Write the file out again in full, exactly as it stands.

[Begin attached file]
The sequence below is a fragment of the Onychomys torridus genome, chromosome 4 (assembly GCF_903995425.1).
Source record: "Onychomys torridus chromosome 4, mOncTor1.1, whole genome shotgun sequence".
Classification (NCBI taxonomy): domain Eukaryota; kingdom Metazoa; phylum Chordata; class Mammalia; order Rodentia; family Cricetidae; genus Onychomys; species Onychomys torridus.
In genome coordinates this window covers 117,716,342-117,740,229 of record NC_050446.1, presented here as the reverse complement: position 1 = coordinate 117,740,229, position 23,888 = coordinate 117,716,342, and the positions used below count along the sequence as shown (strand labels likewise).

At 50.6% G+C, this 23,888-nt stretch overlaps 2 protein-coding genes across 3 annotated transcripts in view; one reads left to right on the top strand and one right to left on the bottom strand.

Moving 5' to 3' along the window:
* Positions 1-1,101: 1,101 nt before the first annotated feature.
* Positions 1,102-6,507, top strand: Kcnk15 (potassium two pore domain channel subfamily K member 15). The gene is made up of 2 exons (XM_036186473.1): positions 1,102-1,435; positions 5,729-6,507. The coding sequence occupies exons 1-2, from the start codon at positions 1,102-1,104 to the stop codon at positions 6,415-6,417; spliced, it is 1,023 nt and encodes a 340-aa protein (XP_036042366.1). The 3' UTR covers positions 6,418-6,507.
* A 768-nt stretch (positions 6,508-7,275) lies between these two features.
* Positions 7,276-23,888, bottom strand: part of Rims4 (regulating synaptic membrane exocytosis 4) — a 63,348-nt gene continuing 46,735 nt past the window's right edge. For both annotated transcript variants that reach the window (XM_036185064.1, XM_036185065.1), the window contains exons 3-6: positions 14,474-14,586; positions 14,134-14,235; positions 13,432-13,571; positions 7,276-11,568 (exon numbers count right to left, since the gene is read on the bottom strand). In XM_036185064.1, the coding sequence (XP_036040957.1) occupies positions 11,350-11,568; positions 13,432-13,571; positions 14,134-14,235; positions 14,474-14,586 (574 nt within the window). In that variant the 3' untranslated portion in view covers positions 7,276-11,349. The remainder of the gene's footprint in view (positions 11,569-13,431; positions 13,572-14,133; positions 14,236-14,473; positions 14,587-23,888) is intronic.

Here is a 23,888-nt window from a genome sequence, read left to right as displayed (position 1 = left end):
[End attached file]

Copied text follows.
The sequence below is a fragment of the Onychomys torridus genome, chromosome 4 (assembly GCF_903995425.1).
Source record: "Onychomys torridus chromosome 4, mOncTor1.1, whole genome shotgun sequence".
Classification (NCBI taxonomy): domain Eukaryota; kingdom Metazoa; phylum Chordata; class Mammalia; order Rodentia; family Cricetidae; genus Onychomys; species Onychomys torridus.
In genome coordinates this window covers 117,716,342-117,740,229 of record NC_050446.1, presented here as the reverse complement: position 1 = coordinate 117,740,229, position 23,888 = coordinate 117,716,342, and the positions used below count along the sequence as shown (strand labels likewise).

At 50.6% G+C, this 23,888-nt stretch overlaps 2 protein-coding genes across 3 annotated transcripts in view; one reads left to right on the top strand and one right to left on the bottom strand.

Moving 5' to 3' along the window:
* Positions 1-1,101: 1,101 nt before the first annotated feature.
* Positions 1,102-6,507, top strand: Kcnk15 (potassium two pore domain channel subfamily K member 15). The gene is made up of 2 exons (XM_036186473.1): positions 1,102-1,435; positions 5,729-6,507. The coding sequence occupies exons 1-2, from the start codon at positions 1,102-1,104 to the stop codon at positions 6,415-6,417; spliced, it is 1,023 nt and encodes a 340-aa protein (XP_036042366.1). The 3' UTR covers positions 6,418-6,507.
* A 768-nt stretch (positions 6,508-7,275) lies between these two features.
* Positions 7,276-23,888, bottom strand: part of Rims4 (regulating synaptic membrane exocytosis 4) — a 63,348-nt gene continuing 46,735 nt past the window's right edge. For both annotated transcript variants that reach the window (XM_036185064.1, XM_036185065.1), the window contains exons 3-6: positions 14,474-14,586; positions 14,134-14,235; positions 13,432-13,571; positions 7,276-11,568 (exon numbers count right to left, since the gene is read on the bottom strand). In XM_036185064.1, the coding sequence (XP_036040957.1) occupies positions 11,350-11,568; positions 13,432-13,571; positions 14,134-14,235; positions 14,474-14,586 (574 nt within the window). In that variant the 3' untranslated portion in view covers positions 7,276-11,349. The remainder of the gene's footprint in view (positions 11,569-13,431; positions 13,572-14,133; positions 14,236-14,473; positions 14,587-23,888) is intronic.

Here is a 23,888-nt window from a genome sequence, read left to right as displayed (position 1 = left end):